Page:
Is the United States addicted to gasoline?
Ah, petroleum -- used in everything from lipstick and lubricants to motor oil and medications, oil is one product the world just can't seem to get enough of. The United States especially, which consumes roughly 21 million barrels of the stuff a day, has quite an attachment to this ubiquitous product [source: EIA]. And while oil can be refined into a variety of products, Americans seem to prefer theirs in the form of gasoline. In fact, the United States consumes more gasoline than South America, Europe, Africa and Asia combined [source: EIA].
So what's with the United States and its gasoholic tendencies? Is the country truly addicted to gasoline, and if so, what factors led it to get hooked?
While the United States obviously has quite a fixation with the amber liquid, its fondness for gasoline probably doesn't fit the official criteria for an addiction. Rather, the affinity is more like a bad habit spurred on by a number of government policies put into place over the years. Combine a relatively wealthy nation with low fuel taxes, low fuel efficiency requirements and a poor public transportation system, and you have the perfect climate for a gasoline obsession.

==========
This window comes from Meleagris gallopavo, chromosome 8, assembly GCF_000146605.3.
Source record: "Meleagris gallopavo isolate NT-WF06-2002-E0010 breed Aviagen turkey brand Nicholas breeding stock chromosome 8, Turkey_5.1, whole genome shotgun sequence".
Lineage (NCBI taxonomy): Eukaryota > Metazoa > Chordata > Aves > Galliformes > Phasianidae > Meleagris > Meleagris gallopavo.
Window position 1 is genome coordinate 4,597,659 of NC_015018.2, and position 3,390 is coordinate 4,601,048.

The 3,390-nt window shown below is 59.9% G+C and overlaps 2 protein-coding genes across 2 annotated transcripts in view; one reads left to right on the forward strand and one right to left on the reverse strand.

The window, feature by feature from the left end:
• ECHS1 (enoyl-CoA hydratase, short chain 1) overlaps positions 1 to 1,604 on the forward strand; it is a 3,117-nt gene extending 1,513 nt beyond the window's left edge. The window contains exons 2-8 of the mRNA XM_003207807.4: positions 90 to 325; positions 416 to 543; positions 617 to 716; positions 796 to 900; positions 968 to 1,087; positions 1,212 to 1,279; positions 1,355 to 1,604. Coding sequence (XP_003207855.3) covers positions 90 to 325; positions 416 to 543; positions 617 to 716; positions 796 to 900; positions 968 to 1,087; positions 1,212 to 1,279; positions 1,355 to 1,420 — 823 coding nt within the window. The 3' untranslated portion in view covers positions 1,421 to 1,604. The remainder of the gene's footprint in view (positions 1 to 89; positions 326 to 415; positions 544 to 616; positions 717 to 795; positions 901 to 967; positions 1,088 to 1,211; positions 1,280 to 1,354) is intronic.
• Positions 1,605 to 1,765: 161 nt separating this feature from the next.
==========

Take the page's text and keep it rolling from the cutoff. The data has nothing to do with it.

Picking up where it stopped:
As opposed to other countries like Denmark, where high purchase taxes on cars can deter driving, the United States has few roadblocks to impede their gas-guzzling ways. Quite the opposite, in fact -- with a vast road system crisscrossing the country and relatively cheap fill-up stations every few miles, what are American citizens to do? Why, drive of course! And drive they do, as there are more than 244 million vehicles roaming U.S. highways -- 755 cars for every 1,000 people [source: DOT, Pentland].
Lots of cars don't automatically equal high gasoline consumption though. Consider Portugal, which has 773 cars for every 1,000 people, yet consumed less than 45,000 barrels of gasoline a day in 2004 [source: Pentland, EIA]. True, the United States is much larger than Portugal, but that's not the only reason its gasoline consumption far outpaces every other nation. Despite the fact that Americans now own fewer vehicles than they used to, the vehicles they do own travel farther and require more gasoline than those of any other industrialized nation [source: Pentland].
Why the discrepancies? Keep reading to find out.